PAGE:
In high school I began to write a novel, quite by accident. My freshman year English teacher told us to write a story correctly using the words ‘they’re,’ ‘there,’ and ‘their,’ as well as ‘you’re’ and ‘your.’ Rather than do the usual cram-all-the-words-as-close-together-as-possible-and-be-done-with-it trick, I decided to just write a story and keep going until the words worked their way in naturally. They were all pretty common words, after all. After four or five pages the necessary words were present and accounted for, but the story was nowhere near finished. I wrote ‘To Be Continued’ at the bottom and handed it in. My teacher loved it.
A few weeks later I missed the weekly vocabulary test for a completely legitimate but unremembered reason. My teacher’s policy was that anyone who missed a vocabulary test couldn’t just make it up another day; instead they had to write a short story using ten of the twenty vocabulary words. I was happy to comply, and continued my ‘They’re There and Their’ story until ten of that week’s vocabulary words found a place within. I turned it in, again ‘To Be Continued.’ My teacher gave me a high grade and noted that she couldn’t wait to read what happened next. Neither could I.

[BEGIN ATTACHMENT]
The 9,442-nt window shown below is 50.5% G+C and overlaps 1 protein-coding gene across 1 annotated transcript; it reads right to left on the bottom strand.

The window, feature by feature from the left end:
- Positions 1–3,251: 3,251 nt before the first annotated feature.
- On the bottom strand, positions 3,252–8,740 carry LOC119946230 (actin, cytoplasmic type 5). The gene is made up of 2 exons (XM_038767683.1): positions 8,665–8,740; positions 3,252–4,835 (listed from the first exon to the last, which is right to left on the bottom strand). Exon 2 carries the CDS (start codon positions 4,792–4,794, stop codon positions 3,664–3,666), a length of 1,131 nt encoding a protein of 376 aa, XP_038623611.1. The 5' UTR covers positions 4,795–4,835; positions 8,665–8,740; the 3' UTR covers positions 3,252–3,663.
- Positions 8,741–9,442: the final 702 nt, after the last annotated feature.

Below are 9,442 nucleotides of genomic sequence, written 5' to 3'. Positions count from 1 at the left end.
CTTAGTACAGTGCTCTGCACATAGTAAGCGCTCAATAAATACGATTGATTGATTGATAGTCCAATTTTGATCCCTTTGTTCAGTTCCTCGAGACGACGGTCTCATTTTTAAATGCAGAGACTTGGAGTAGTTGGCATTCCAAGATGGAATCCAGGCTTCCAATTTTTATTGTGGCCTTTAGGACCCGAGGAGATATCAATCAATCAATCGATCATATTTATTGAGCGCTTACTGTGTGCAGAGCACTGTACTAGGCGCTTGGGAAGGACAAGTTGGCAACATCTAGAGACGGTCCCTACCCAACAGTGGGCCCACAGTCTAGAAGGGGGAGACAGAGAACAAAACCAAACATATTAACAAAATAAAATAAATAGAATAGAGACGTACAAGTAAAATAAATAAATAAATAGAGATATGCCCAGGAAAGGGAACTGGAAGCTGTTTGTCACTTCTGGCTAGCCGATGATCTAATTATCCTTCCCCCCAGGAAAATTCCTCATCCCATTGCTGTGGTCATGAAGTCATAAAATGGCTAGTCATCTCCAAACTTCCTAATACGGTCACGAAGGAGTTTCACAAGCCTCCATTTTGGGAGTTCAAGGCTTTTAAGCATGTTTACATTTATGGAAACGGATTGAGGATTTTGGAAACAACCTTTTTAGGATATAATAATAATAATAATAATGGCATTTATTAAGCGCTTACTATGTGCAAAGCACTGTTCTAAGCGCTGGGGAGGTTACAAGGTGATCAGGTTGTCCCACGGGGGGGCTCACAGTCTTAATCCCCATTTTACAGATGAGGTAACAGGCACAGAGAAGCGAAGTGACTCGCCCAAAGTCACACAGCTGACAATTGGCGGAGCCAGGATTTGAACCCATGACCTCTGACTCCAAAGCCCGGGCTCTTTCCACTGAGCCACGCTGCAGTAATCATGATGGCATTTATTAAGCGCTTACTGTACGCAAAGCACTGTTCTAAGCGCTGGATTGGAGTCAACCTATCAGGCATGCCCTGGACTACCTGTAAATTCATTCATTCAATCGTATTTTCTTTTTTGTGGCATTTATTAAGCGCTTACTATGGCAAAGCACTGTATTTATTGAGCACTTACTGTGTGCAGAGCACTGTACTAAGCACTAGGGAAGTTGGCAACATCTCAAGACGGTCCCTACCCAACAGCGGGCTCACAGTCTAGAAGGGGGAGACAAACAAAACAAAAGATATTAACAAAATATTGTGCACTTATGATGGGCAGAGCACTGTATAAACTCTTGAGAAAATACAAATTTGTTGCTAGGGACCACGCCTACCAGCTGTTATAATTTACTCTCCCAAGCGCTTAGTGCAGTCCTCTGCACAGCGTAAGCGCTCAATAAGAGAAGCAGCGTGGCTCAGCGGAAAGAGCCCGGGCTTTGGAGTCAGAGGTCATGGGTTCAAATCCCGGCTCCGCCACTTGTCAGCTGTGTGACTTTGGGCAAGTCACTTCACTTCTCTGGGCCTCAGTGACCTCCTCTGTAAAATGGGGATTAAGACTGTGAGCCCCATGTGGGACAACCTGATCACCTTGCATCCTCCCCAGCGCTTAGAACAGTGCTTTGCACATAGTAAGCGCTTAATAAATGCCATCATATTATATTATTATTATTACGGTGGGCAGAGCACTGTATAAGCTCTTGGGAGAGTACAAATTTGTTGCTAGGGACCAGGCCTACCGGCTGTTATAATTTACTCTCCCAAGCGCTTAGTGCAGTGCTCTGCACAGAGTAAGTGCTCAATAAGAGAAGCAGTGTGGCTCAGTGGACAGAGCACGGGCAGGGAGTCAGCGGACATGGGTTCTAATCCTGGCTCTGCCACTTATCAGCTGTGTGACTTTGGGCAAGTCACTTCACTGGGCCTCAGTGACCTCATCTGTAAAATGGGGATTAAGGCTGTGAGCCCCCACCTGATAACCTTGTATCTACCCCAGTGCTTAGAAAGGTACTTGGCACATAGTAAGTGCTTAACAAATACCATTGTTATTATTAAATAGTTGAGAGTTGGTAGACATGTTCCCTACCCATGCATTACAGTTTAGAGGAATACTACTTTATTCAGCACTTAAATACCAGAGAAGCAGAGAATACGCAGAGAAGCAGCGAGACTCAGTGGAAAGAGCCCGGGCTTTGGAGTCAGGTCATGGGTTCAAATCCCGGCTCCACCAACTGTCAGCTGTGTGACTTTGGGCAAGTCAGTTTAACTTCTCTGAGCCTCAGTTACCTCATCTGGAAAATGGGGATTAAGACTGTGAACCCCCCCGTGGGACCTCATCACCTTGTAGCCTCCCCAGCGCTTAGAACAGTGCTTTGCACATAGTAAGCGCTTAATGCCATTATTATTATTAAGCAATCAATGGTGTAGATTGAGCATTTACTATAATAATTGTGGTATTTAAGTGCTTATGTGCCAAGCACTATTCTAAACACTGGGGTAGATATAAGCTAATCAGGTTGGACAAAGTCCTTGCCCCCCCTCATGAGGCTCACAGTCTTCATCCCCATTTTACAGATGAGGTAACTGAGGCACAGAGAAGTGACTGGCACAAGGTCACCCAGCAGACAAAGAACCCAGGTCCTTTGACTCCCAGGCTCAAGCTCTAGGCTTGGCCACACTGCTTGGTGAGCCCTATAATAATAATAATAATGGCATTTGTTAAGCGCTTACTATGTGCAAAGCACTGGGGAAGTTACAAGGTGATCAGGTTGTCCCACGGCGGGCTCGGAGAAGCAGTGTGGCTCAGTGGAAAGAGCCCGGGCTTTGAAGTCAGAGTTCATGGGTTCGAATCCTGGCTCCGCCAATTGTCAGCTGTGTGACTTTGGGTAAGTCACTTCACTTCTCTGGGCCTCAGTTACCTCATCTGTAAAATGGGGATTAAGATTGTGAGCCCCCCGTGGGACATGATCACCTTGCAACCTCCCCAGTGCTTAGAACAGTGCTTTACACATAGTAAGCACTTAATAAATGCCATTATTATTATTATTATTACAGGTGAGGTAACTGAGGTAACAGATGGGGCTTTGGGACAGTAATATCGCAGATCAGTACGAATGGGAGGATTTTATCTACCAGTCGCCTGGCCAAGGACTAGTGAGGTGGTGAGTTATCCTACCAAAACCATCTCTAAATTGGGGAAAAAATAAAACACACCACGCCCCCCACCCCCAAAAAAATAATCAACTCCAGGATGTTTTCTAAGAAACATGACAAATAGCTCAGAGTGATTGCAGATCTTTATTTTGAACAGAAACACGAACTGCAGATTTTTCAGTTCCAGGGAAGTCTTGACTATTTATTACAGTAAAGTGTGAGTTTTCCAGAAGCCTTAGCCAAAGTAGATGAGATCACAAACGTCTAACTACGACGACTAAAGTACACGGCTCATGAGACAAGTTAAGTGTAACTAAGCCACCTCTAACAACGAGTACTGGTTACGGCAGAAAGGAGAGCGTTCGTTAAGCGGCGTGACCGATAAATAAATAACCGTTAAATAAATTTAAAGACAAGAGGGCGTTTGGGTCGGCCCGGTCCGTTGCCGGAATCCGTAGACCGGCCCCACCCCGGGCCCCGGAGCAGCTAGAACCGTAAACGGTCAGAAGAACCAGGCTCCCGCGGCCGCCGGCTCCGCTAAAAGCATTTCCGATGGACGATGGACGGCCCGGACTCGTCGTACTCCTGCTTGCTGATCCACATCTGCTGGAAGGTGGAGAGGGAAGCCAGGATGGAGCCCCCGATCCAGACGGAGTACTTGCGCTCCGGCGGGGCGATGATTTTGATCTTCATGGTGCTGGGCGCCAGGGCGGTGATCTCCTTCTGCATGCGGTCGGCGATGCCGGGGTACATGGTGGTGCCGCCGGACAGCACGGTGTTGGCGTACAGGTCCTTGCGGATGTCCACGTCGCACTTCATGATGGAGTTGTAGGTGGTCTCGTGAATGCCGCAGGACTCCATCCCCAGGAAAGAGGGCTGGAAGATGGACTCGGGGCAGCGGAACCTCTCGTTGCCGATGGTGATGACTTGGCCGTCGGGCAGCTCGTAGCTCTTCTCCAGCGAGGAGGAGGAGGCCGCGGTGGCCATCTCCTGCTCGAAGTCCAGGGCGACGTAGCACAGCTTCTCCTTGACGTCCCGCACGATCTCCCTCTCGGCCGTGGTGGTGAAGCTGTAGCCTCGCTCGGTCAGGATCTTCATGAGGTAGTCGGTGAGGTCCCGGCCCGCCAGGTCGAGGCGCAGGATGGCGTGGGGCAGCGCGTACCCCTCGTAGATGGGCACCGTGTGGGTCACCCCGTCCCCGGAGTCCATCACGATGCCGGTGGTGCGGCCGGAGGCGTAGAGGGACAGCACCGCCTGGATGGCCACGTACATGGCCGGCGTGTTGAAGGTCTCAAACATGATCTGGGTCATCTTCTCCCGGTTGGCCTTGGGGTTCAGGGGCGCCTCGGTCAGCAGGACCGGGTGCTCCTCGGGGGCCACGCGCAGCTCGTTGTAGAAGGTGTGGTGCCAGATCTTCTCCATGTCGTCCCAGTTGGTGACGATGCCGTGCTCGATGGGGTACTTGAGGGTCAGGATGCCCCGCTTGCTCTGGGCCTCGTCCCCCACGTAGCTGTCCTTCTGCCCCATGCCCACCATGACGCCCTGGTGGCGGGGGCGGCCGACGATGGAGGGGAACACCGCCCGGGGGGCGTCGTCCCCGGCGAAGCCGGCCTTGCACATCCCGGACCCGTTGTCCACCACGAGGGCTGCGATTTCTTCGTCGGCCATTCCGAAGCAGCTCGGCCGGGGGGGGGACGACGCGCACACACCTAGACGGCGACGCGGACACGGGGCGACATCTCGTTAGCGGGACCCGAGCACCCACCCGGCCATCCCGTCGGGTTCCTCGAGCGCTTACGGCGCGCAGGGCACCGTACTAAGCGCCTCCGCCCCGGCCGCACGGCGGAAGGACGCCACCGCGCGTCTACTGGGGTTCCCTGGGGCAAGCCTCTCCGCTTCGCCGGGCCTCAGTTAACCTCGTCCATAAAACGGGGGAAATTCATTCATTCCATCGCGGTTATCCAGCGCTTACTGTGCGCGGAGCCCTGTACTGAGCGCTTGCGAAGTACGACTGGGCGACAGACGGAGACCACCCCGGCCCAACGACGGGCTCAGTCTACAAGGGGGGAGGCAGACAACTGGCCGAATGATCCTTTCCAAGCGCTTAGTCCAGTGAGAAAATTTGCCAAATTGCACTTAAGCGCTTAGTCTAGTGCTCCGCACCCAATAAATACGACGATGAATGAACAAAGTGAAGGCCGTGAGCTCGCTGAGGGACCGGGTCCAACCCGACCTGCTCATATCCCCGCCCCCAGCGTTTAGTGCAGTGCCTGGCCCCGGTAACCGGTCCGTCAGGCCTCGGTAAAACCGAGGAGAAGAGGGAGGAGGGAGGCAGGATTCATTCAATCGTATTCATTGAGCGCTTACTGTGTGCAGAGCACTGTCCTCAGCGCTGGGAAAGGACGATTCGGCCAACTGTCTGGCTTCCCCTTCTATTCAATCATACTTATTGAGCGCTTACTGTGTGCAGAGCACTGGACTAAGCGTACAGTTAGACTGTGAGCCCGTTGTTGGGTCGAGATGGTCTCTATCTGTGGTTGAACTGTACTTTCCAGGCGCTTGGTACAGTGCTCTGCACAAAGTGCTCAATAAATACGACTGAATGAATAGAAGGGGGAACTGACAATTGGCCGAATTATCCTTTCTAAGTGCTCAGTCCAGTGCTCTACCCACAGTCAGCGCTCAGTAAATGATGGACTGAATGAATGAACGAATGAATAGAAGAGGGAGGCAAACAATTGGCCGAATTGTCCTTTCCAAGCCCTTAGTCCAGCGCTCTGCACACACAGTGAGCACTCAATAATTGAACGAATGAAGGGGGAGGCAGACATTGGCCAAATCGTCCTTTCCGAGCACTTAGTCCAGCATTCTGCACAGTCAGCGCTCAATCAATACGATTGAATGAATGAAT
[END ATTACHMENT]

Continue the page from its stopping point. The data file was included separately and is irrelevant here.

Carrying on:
I spoke with her after class, and we agreed that I could skip the weekly vocabulary tests and just hand in a new installment of my story each week instead, as long as I used at least ten of that week’s words. And just like that, I was writing a novel.